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PHP|ARCHITECT'S GUIDE TO PROGRAMMING WITH ZEND FRAMEWORK Cards – January 1, 2008


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Product Details

  • Cards
  • Publisher: Marco Tabini; First Edition edition (January 1, 2008)
  • ASIN: B0033THJ90
  • Average Customer Review: 2.2 out of 5 stars  See all reviews (9 customer reviews)

More About the Author

Cal Evans was born in Mobile, AL and grew up all around the Southeast United States. He has been a professional programmer for more than 20 years and worked almost exclusively with web technologies since 1997.

Cal's passion is helping people do great things with technology.

Customer Reviews

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You may have hurt ZF more than you're helping it with this book.
PFFP
I purchased this book and am about half-way through but am nearly at the point of giving up.
cillosis
The author sounds so pretentious sometimes, it's really annoying.
Bénichou Arié

Most Helpful Customer Reviews

12 of 14 people found the following review helpful By Bénichou Arié on April 4, 2008
Format: Paperback
Didn't like the way the book is written. I do not understand the point of chapter called 'super ninja secret classes', why not use simply zend_registry? The author sounds so pretentious sometimes, it's really annoying. I've read Zend Framework In Action from Manning and Practical Web 2.0 Applications with PHP from Apress and there are really ten times better and richer.
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5 of 5 people found the following review helpful By PFFP on July 16, 2008
Format: Paperback
Don't bother.

I ignored the advice of others here and ordered this book anyway, mainly because it's the only book in print on the subject. It sucks...bad.

I got the book this afternoon and had the RMA paperwork filed before bedtime. No thanks.

Super thin on information, and it's not even basic of information. Lets skim the surface of some pretty important concepts and libraries, shall we? At least thats how it felt to me.

The database chapter was the final straw for me. You're introduced to the basic db library then promptly directed to the online documentation for all the REAL db libraries that likely even the most trivial of web apps would require.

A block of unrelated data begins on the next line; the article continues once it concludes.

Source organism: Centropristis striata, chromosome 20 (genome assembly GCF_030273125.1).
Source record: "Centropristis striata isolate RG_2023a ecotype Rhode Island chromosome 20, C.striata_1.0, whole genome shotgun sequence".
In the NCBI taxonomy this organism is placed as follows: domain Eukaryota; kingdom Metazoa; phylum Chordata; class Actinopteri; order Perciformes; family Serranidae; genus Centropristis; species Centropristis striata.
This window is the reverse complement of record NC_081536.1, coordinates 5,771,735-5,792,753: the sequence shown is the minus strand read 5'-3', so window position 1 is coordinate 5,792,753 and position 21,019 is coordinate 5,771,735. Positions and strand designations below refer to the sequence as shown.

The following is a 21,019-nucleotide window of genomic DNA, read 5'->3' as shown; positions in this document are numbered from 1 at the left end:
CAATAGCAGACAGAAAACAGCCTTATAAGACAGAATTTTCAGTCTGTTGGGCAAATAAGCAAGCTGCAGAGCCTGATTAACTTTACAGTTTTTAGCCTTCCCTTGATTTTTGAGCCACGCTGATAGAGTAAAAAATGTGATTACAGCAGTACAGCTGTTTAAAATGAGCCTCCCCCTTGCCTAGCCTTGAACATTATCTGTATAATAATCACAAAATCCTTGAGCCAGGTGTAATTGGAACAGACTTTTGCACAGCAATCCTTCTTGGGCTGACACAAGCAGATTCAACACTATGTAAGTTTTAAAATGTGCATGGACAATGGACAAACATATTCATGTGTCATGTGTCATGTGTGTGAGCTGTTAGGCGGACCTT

Good job Nanobooks on being first to market, but don't pat yourselves on the back too soon. You may have hurt ZF more than you're helping it with this book.

If you want a better (albeit not perfect) introduction to the Zend Framework then go check out Mannings Early Access Program and download 'Zend Framework in Action' (or pre-order here). A lot better footing after reading that plus some time spent with the ZF online docs.
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4 of 4 people found the following review helpful By Chad Kieffer on May 24, 2008
Format: Paperback Verified Purchase
I purchased this book, despite the negative reviews. As other reviewers have already mentioned, the book was poorly edited and several errors exist in code samples. The sample application is esoteric for a general guide. I'm not saying we need another blog tutorial, but jumping into consuming web services certainly doesn't consider what most readers will want to know.

Discussion of the flexibility provided by the Zend Framework in comparison to other PHP frameworks is missing. I also think more references to generally accepted MVC design best practices should have been included.

The Model chapter gets off to a good start describing conventional thought on data modeling in MVC but the rest of the chapter doesn't support the introduction. I did find the Data Access chapter helpful and appreciated the mention of Data Profiling.

Until more ZF titles are available, I recommend reviewing the Zend Framework documentation and available blog posts.
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4 of 5 people found the following review helpful By J. M. CUENCA on March 26, 2008
Format: Paperback Verified Purchase
I can not compare to other guides, this is not for beginners, it is better if you have already put your hands on ZF. But the book is really great, it taught me a lot of new stuff that I did not know about Zend Framework.
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3 of 4 people found the following review helpful By R. Wilbert on May 12, 2008
Format: Paperback
Although there is some good information. You have to fight the book to get to it. Some of the code examples are broken. Nothing major, but when you buy a book to learn new coding techniques. It helps to not have to troubleshoot the example code. ( plus the author names the application directory "application" but in his paths he refers to it as app ). Also there is only one reference that I saw that points you to the example code. Maybe I missed it but I looked again before I wrote this, and I only found it listed once and within an explanation of some code. Since he doesn't print the entire files in the book and points back to the example code. I would think that you might make a bigger deal about making sure you download the example code. I don't mind not having all the files printed out. But if you going to do it make easy for the people buying your knowledge to follow.

Also when showing you the code example the author doesn't give the file name that you are looking at. So you will be looking at code and you dont know if you are looking at Controller code model or view code ( although view code usually has a lot of print( echo ) statements )

If given the chance to do it again. I would not buy this book.
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